Friday, January 17, 2020

The cloth burns between Paul Biya and his diaspora

Nothing is going right between Paul Biya and the Cameroonian diaspora. According to Jeune Afrique, the Cameroonian president did not digest the demonstrations of activists interspersed with violence organized during his recent stays in Europe.

In his traditional end-of-year speech on December 31, Paul Biya spoke of it again in his traditional speech of December 31, criticizing the “excessive behavior of some of [his] compatriots in the diaspora - whether they are or that they are no longer Cameroonians. I think they should, out of patriotism, refrain from negative comments about their country of origin, added Paul Biya. One must always respect one's homeland, its institutions and those who embody them. " 

In seeking to make a pedagogical effort, President Biya sends a message that will not get the desired result. Not sure in fact that his words could help to calm his relations with his detractors.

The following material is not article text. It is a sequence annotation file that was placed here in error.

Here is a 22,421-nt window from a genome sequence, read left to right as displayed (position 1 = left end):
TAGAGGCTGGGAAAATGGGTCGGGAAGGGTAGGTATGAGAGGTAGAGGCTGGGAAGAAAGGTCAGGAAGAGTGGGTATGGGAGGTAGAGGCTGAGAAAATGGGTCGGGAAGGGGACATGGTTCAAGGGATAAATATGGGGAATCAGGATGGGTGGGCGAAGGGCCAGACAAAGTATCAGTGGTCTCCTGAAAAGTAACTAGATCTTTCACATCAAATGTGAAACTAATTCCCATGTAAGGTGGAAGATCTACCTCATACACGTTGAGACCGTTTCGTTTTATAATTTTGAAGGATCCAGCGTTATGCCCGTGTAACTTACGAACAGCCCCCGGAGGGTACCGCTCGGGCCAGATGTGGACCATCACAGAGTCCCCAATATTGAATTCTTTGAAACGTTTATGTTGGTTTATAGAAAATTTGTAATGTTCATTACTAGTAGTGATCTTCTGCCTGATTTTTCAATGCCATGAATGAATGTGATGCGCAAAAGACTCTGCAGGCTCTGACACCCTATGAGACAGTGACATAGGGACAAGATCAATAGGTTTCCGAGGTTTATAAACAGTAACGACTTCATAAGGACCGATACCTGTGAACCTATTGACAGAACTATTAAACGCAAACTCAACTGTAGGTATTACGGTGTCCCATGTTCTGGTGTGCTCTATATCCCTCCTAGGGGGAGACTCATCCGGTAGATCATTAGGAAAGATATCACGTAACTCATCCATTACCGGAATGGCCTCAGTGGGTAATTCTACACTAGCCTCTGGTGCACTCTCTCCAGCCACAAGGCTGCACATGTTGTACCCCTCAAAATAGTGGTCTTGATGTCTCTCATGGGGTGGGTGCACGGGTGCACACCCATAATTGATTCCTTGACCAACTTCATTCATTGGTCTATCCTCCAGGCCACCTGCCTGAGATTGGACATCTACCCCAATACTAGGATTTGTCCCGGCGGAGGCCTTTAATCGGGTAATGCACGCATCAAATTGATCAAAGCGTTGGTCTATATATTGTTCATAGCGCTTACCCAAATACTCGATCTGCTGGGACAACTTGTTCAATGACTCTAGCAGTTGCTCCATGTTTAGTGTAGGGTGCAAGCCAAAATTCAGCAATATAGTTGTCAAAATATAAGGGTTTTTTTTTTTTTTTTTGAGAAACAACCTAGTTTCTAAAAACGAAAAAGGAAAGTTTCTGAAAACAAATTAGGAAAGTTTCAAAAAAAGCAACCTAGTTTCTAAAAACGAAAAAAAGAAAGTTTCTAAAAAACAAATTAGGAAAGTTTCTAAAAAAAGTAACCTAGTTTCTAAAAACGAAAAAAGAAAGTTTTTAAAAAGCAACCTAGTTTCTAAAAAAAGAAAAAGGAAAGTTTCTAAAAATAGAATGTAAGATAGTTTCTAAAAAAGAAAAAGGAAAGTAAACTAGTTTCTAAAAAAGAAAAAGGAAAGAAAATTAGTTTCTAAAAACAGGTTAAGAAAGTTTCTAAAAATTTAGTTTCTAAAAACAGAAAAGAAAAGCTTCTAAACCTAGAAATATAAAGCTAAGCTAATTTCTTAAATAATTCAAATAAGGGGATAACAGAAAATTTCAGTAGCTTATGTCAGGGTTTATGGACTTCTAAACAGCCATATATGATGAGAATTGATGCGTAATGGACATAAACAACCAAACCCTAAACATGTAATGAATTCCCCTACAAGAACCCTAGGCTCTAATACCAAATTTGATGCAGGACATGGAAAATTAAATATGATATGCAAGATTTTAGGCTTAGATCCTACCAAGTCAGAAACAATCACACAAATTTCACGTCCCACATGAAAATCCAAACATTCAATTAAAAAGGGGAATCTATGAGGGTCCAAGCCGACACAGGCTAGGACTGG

It must be said that by making the difference between those who are Cameroonian and those who are no longer, President Paul Biya creates a category of second-class citizens. While Cameroon does not recognize dual nationality, those who have acquired a new one and thereby have lost the one they originally had - or who have renounced it - with all the rights attached to it, are nevertheless subject, according to the president, to the obligation to be patriotic. Otherwise formulated, they have no rights, but duties ?!

Migrants, mere providers of currency? 

Since the 1990s in Cameroon, the profile of diaspora members has changed. It is no longer mainly students, coming from managerial families, but rather economic migrants, young people from less advantaged backgrounds, who have resolved to take the road of exile as the situation in Cameroon deteriorates. In the late 2000s, the trend was further accentuated when the middle classes, in turn, joined the flow of travelers. They emigrate far away but they keep family ties and, sometimes, real estate in the country. 

These Cameroonian diaspora can never accept the authorities' idea that they only serve to send currency to the country. For example, in 2018, according to the World Bank, Cameroonian migrants transferred around 201 billion CFA francs (306.4 million euros) to their country of origin.